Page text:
Click through for photos from the premiere of TNT's Mob City, Sportsman Channel's "Hunt.Feed.Fish" event with the Sacramento Kings and more goings-on for the week of Dec. 9.
Show Me State Showings
St. Louis Cardinal fans, the best in all of baseball, got an okay show from MLB’s All-Star Game festivities, which produced good numbers for ESPN and Fox.
A year after Josh Hamilton made like Roy Hobbs at the old Yankee Stadium and rendered all future competitions second fiddle, Prince Fielder won the State Farm Home Run Derby over Nelson Cruz. ESPN scored a 6.0 rating and 8.25 million viewers for the action on Monday July 13. Those marks were off 6.3% and 9.5% from the belting in The Bronx in 2008, the worldwide leader’s best-ever score with the event.
Still, the Derby gave ESPN the night in broadcast and cable, plus wins on the demo side among men and adults 18 to 34, 18 to 49 and 25 to 54. The event was ESPN’s third most-watched show of 2009 behind Game 4 (6.9) and Game 5 (6.5) of the Los Angeles Lakers-Denver Nuggets NBA Western Conference finals series.
St. Louis supporters who couldn’t get into the new Busch Stadium showed they cared, generating an 18.9 metered market rating, the highest number in the 12 years ESPN has televised the event live.
St. Louis fans also watched the All-Star Game in droves, registering a 37 rating/56 share in the DMA, the most for a host city since Seattle’s 38.1 in 2001.
All told, the taut tilt — the AL’s 4-3 triumph checked in at just over 2 hours and 30 minutes, a far cry from the 15-inning marathon in New York a year ago — earned an 8.9 national rating, down from a 9.3 last year (over the first nine frames), which was goosed by the hometown interest in the nation’s largest DMA.
However, Fox’s scorecard showed an average audience of 14.6 million — perhaps more people were watching together, interested in checking out President Obama’s appearance — the most for the All-Star Game since 2002.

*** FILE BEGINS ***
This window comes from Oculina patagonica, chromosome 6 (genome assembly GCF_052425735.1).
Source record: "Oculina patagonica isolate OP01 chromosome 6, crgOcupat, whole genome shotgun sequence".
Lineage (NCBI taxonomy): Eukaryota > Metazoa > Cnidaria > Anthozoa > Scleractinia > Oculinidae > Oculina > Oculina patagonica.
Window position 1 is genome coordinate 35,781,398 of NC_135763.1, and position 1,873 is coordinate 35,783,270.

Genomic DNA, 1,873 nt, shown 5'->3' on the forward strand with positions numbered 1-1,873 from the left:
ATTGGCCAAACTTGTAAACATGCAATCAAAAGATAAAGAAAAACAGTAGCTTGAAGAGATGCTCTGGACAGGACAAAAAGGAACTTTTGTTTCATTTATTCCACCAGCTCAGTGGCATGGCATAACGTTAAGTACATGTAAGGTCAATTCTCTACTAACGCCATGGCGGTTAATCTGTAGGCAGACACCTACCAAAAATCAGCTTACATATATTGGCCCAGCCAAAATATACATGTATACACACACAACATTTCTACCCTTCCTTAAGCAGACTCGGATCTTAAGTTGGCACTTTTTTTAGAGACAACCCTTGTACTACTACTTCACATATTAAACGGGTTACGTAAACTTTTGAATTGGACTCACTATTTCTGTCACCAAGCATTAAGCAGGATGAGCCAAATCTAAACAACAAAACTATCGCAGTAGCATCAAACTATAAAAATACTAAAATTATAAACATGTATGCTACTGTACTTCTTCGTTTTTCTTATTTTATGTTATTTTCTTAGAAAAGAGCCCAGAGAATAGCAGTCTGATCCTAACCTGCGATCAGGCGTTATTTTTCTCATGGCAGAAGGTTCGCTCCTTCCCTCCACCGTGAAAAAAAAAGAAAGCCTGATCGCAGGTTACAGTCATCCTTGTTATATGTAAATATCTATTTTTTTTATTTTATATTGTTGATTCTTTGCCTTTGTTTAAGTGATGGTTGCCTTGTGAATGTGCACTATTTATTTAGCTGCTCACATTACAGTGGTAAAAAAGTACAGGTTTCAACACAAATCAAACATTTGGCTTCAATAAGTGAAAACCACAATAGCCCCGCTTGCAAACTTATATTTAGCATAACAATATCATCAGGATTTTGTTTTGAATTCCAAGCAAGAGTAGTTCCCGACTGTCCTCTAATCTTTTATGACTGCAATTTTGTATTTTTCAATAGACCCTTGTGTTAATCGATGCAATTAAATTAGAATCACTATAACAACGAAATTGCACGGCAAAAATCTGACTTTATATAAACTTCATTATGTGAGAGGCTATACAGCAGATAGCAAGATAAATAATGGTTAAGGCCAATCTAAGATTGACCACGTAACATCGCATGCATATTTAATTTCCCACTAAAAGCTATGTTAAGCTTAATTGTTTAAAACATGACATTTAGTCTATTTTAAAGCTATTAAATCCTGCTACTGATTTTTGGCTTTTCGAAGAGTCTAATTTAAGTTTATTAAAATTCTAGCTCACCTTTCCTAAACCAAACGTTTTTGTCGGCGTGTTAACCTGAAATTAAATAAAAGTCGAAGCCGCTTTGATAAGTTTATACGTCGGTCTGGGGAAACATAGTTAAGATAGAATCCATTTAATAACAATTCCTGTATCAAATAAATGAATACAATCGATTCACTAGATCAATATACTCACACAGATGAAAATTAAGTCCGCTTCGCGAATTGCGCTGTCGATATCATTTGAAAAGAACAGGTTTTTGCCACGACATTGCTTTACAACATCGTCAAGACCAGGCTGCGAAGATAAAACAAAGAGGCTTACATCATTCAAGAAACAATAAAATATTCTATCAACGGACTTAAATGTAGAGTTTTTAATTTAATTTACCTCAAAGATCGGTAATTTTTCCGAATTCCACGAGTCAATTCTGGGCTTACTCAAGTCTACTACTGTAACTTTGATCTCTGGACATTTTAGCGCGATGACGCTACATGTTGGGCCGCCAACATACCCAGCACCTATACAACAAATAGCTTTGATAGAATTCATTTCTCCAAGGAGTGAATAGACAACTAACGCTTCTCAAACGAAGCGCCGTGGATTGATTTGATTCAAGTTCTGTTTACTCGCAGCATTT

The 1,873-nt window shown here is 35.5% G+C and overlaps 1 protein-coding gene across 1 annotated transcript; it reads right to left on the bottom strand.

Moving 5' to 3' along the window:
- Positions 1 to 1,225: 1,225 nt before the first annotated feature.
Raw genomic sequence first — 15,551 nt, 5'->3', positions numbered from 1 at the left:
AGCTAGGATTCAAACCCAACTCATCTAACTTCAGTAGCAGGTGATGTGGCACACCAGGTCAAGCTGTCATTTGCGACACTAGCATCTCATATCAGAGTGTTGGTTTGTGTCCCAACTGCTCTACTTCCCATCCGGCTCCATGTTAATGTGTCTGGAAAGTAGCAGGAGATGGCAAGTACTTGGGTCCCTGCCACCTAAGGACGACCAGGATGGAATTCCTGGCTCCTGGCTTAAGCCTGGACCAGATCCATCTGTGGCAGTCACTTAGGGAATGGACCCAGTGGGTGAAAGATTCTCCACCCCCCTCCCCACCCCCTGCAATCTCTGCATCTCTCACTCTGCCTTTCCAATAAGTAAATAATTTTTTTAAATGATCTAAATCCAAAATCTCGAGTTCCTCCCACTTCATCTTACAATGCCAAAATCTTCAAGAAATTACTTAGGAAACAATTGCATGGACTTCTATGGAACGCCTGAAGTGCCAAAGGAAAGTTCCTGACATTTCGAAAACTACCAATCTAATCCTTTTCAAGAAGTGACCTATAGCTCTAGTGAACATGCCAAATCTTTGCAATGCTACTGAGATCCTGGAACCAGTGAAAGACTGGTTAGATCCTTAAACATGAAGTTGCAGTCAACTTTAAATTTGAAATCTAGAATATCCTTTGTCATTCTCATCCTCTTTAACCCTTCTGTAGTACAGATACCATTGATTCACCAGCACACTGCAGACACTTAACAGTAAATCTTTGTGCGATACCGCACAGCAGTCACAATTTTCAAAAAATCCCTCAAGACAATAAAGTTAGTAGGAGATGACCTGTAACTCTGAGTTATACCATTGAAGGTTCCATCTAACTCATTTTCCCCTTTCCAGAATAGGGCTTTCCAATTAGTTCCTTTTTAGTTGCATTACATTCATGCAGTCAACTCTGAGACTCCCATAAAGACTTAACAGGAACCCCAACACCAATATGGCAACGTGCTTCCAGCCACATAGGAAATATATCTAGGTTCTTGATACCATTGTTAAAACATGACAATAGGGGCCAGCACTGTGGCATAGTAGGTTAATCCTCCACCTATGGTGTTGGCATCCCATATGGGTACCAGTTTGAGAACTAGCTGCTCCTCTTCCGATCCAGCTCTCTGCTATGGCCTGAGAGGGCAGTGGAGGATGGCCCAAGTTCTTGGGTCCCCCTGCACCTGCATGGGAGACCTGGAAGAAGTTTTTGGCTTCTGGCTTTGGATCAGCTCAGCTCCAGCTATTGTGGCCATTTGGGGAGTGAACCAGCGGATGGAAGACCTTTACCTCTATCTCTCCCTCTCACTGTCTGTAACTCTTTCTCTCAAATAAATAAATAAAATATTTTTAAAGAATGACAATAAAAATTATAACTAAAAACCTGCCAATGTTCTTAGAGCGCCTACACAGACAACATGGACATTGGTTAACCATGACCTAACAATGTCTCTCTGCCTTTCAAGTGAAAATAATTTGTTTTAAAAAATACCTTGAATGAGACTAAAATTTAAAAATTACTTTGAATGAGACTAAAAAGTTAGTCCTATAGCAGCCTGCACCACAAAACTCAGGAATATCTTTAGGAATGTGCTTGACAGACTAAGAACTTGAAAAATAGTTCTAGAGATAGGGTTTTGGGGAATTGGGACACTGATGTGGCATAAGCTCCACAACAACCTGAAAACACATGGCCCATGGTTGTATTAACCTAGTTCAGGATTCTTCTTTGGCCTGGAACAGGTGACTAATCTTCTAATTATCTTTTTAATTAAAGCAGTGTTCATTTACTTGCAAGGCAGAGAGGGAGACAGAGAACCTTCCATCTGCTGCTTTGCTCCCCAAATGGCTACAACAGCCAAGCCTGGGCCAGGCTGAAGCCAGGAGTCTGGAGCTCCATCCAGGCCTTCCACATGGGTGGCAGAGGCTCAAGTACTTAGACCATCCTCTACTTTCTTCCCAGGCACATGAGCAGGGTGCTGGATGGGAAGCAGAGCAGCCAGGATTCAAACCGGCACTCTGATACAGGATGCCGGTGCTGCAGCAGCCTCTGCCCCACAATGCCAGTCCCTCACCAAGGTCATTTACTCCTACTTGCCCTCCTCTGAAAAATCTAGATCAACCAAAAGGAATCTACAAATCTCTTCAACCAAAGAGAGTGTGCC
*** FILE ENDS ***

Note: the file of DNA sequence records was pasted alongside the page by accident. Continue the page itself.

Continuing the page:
Imagine what the numbers could have been in St. Louis if Albert Pujols performed. The game’s best player came up small in both the Derby and the All-Star game. The Triple Crown threat managed just five long balls and was forced into a swing-off (yes, Chris Berman and Joe Morgan, your ‘bat-off’ sounds better, but not when the on-screen graphics reads swing-off) with Carlos Pena and Joe Mauer. The St. Louis slugger managed to advance into the semis, but lacked the juice to make a serious run.
In the game itself, Pujols botched a grounder in the first that helped the junior circuit to a pair of runs, before redeeming himself in the field with a couple of sparklers thereafter. At the dish, he was robbed by Michael Young on a one-hop shot to third in his first at-bat, before adding a couple of meek ground-outs.
Imagine the razzing A-Rod would have received from those not so polite New Yawkers.
Speaking of the Bronx Cheer, let’s sound a couple.
ESPN’s “Ball Track” technology, using Doppler radar, may have produced real-time distances for dingers, but towering fly balls got lost in the upper deck overhang or against the backdrop of the outfield scoreboard. Ball Track’s best visuals showcased a fireworks effect…like rockets tracing the sky on the Fourth of July.
Fox’s chief foible involved the southpaw from Illinois. The network showed Obama, sporting jeans and a Chisox jacket, going into his wind-up and delivering the ceremonial first pitch of the Midsummer Classic. However, with the tight angle, TV watchers didn’t get to witness the ball barely wobbling to Pujols at the plate until a few innings later in a replay.
Fox officials said the network didn’t have the right angle, but maybe they were hedging their bets against depicting a truly awful Obama offering.
After all, the president’s a baller, not a hardball guy, saying later during his time in the booth with Joe Buck and Tim McCarver that some of the national pastime’s natural motions weren’t so natural to him because he didn’t play organized baseball growing up.
Maybe, he’ll shoot a free throw when the NBA All-Star Game sets up shop in Jerry Jones’s new Cowboys Stadium in February.
Maybe not in Big D or civilized St. Louis, but in New York, an airball, or a lousy or bounced pitch draws boos (Derek Jeter warned George W. that’s what he would have heard if he didn’t reach the plate before Game 3 of the 2001 World Series) — even from Democrats.